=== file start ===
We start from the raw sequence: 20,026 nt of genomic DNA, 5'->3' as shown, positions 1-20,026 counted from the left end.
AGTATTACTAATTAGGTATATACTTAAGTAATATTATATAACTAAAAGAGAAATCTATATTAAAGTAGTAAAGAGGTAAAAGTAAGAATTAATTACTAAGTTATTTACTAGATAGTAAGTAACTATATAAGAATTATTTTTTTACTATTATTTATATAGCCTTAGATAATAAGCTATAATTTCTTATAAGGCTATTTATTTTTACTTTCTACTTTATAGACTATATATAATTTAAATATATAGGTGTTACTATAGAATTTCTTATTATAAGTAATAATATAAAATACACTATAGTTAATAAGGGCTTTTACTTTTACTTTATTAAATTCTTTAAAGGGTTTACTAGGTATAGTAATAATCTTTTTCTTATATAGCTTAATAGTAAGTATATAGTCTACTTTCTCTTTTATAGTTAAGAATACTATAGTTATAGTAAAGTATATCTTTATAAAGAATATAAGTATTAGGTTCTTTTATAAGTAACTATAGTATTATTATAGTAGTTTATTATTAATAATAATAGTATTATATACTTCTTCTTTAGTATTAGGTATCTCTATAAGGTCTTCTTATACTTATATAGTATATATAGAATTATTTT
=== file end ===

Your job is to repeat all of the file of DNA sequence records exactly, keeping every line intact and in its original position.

We start from the raw sequence: 20,026 nt of genomic DNA, 5'->3' as shown, positions 1-20,026 counted from the left end.
AGTATTACTAATTAGGTATATACTTAAGTAATATTATATAACTAAAAGAGAAATCTATATTAAAGTAGTAAAGAGGTAAAAGTAAGAATTAATTACTAAGTTATTTACTAGATAGTAAGTAACTATATAAGAATTATTTTTTTACTATTATTTATATAGCCTTAGATAATAAGCTATAATTTCTTATAAGGCTATTTATTTTTACTTTCTACTTTATAGACTATATATAATTTAAATATATAGGTGTTACTATAGAATTTCTTATTATAAGTAATAATATAAAATACACTATAGTTAATAAGGGCTTTTACTTTTACTTTATTAAATTCTTTAAAGGGTTTACTAGGTATAGTAATAATCTTTTTCTTATATAGCTTAATAGTAAGTATATAGTCTACTTTCTCTTTTATAGTTAAGAATACTATAGTTATAGTAAAGTATATCTTTATAAAGAATATAAGTATTAGGTTCTTTTATAAGTAACTATAGTATTATTATAGTAGTTTATTATTAATAATAATAGTATTATATACTTCTTCTTTAGTATTAGGTATCTCTATAAGGTCTTCTTATACTTATATAGTATATATAGAATTATTTT